Low-Key Politician With Penchant For 'Clean Politics'—Manik Saha To Be Tripura CM Again

As the CM with a full five-year term awaiting him, the challenges for Saha this time are enormous.
<div class="paragraphs"><p>Manik Saha (right) with Tripura Governor Satyadeo Narain Arya (left) at Raj Bhavan after being elected as the leader of the BJP Legislature Party. (Photo source:&nbsp;Manik Saha/Twitter)</p></div>
Manik Saha (right) with Tripura Governor Satyadeo Narain Arya (left) at Raj Bhavan after being elected as the leader of the BJP Legislature Party. (Photo source: Manik Saha/Twitter)

Dentist-turned-politician Manik Saha will continue as the chief minister of Tripura, newly-elected legislators of the Bharatiya Janata Party decided on Monday.

Saha and his ministers will be sworn in on Wednesday in a ceremony that Prime Minister Narendra Modi, Home Minister Amit Shah and party president JP Nadda are expected to attend.

Assam Chief Minister and Northeast Democratic Alliance head Himanta Biswa Sarma had visited Tripura on Sunday to assess the situation after the BJP won the elections last week. However, there is still no clarity on who will be the deputy CM. This is critical as the BJP's tribal face and former deputy CM Jishnu Dev Verma had lost the polls.

Saha won from Town Bardowali with 19,586 votes in the recently-held Tripura assembly polls, where the BJP won 32 of the 60 seats. However, his victory was slim with a margin of just a little over 1,000 votes against Congress' Asish Kumar Saha. 

Originally an oral and maxillofacial surgery specialist, Saha took over as chief of Tripura's BJP unit in 2020. He was with the Congress before joining the BJP. He was the state president of the saffron party from 2020 to 2022. Saha was picked by Deb himself when there was an insistence of one man holding one post in the party.

Soon, Saha's political career took off and he became a Rajya Sabha MP. When there was a cloud of uncertainty over Deb's continual as CM due to many factors, Saha was the preferred choice of the party leadership. Party leaders said his stint as the president of the Tripura Cricket Association was particularly blemish-free and that had also impressed the party leadership. Before joining politics, Saha used to teach at the Tripura Medical College in Hapania.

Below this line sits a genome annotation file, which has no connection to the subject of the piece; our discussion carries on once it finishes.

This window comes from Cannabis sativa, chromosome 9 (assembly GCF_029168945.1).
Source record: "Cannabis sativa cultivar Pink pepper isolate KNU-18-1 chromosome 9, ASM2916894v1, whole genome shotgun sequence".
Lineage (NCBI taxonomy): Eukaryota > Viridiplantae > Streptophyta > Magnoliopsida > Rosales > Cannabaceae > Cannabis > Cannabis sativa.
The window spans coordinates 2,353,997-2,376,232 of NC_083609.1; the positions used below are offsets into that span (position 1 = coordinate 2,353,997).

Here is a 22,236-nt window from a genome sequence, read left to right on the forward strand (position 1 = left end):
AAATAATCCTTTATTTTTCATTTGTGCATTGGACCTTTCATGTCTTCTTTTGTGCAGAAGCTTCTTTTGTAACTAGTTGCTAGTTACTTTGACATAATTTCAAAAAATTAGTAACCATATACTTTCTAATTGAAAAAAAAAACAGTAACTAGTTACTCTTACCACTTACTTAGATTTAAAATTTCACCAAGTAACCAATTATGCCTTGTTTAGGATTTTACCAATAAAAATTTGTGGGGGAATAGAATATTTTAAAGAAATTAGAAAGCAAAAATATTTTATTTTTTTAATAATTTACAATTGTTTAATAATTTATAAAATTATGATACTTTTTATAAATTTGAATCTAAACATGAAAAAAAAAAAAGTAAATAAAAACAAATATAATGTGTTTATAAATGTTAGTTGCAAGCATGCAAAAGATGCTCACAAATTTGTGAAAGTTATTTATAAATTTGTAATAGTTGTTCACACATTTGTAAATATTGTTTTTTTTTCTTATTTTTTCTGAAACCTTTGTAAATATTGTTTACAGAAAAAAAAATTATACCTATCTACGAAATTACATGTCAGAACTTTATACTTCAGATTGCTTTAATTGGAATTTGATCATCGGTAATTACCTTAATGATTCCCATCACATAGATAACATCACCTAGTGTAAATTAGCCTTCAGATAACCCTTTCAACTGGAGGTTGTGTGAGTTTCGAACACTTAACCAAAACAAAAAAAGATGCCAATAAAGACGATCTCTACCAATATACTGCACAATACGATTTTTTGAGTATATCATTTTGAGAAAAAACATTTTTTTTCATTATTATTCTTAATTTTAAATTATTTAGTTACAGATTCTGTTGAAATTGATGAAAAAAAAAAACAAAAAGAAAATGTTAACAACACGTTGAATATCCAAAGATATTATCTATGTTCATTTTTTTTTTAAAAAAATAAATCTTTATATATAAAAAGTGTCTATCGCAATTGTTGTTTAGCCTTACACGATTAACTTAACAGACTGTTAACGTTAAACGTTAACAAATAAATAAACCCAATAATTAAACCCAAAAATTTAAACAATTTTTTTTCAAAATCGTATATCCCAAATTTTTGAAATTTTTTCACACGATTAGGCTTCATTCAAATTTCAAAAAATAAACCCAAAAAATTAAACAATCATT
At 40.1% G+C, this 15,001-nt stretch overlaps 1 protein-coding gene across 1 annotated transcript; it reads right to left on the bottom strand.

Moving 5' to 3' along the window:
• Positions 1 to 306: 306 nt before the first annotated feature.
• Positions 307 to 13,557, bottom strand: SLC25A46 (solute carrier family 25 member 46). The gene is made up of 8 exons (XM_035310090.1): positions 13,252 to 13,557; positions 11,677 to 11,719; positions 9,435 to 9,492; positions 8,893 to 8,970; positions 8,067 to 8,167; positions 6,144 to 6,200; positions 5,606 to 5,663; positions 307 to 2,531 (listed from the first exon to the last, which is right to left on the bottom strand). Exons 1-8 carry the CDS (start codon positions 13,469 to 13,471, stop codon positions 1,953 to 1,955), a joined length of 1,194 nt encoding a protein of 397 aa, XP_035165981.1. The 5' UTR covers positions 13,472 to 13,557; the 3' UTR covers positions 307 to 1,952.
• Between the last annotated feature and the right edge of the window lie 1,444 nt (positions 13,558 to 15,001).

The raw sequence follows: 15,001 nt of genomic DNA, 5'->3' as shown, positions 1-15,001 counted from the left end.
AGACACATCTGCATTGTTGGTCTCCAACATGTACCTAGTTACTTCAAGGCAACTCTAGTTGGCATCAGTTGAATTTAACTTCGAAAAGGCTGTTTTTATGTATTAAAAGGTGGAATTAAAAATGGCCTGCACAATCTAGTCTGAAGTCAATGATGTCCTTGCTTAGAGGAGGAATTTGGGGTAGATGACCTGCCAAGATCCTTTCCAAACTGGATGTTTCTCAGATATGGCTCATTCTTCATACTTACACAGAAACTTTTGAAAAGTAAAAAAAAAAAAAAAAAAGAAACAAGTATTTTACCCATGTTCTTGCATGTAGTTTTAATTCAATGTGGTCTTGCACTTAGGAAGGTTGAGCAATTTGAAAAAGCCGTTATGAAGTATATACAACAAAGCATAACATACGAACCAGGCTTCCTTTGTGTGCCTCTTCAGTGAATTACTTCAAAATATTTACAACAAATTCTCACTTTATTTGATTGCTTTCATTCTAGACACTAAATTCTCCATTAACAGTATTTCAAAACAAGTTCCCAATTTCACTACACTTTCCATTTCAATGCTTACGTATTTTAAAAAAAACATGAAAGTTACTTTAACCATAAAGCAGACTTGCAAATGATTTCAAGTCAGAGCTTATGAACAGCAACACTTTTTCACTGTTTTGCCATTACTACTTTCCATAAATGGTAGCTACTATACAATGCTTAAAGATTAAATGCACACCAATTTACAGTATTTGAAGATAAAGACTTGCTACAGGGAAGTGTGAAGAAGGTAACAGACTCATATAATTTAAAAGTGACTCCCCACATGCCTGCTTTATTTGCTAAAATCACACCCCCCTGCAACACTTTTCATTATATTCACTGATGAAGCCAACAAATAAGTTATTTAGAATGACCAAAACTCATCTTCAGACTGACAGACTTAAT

Party workers said Saha's working style was much different from Deb's, with the former deliberately staying away from making statements that could put him in the spotlight or assuming a personality that could be deemed stronger than the party. A senior BJP leader recalled that as soon as Saha took over as CM, he made it clear to his party worker that he will follow the orders of the central leadership and work to implement the vision without asking too many questions.

Although seen as Deb's loyalist earlier, Saha had worked on creating an identity for himself in the last six months, playing on his strengths of having an upright image and being trusted by the central leadership. This is perhaps what gave him the edge over other candidates, including Union minister Pratima Bhoumik, who also contested and won this time.

The choice of Saha to lead Tripura again is reflective of the BJP keeping up its tradition of repeating its chief minister after winning polls, just what it did recently in Uttarakhand and Gujarat. In both cases, Pushkar Dhami and Bhupendra Patel were chosen to lead the respective states after the BJP had decided to get rid of the old CMs. In fact, the BJP went ahead with its old CM face in most cases—except in Assam where the party fought with Sarbananda Sonowal as CM, but appointed Sarma as the CM and brought Sonowal as a Union minister.

As the CM with a full five-year term awaiting him, the challenges for Saha this time are enormous. The emergence of the Tipra Motha Party as a dominant force in tribal seats, and the increasing faultlines between Bengali and tribal communities in the state have to be addressed. But to start with, the immediate task for Saha will be putting in place a stronger administration and ensuring proper law and order in the state. Scores of people were injured in Tripura after several incidents of post-poll violence were reported last week.

In the assembly polls, BJP's seat tally came down from 36 in 2018 and its vote share was also diminished—39% to 2018's 43.59%. Saha's challenges will also be to get the party to look into this loss and prepare the state unit to face the Lok Sabha polls next year.

"The Congress improved its share from 1.41 per cent to 8.56 per cent, while Tipra Motha won 13 seats in tribal areas," another functionary said. "It is anybody's guess that if players come together, they can harm the BJP, which is why the party needs to start preparing from now."

Saha has also said he will take up the issue of the high-power modality committee, which was constituted to look into the socio-economic-linguistic development of the state's indigenous people. The Centre had constituted the committee, but the recommendations of the panel have not been made public yet.

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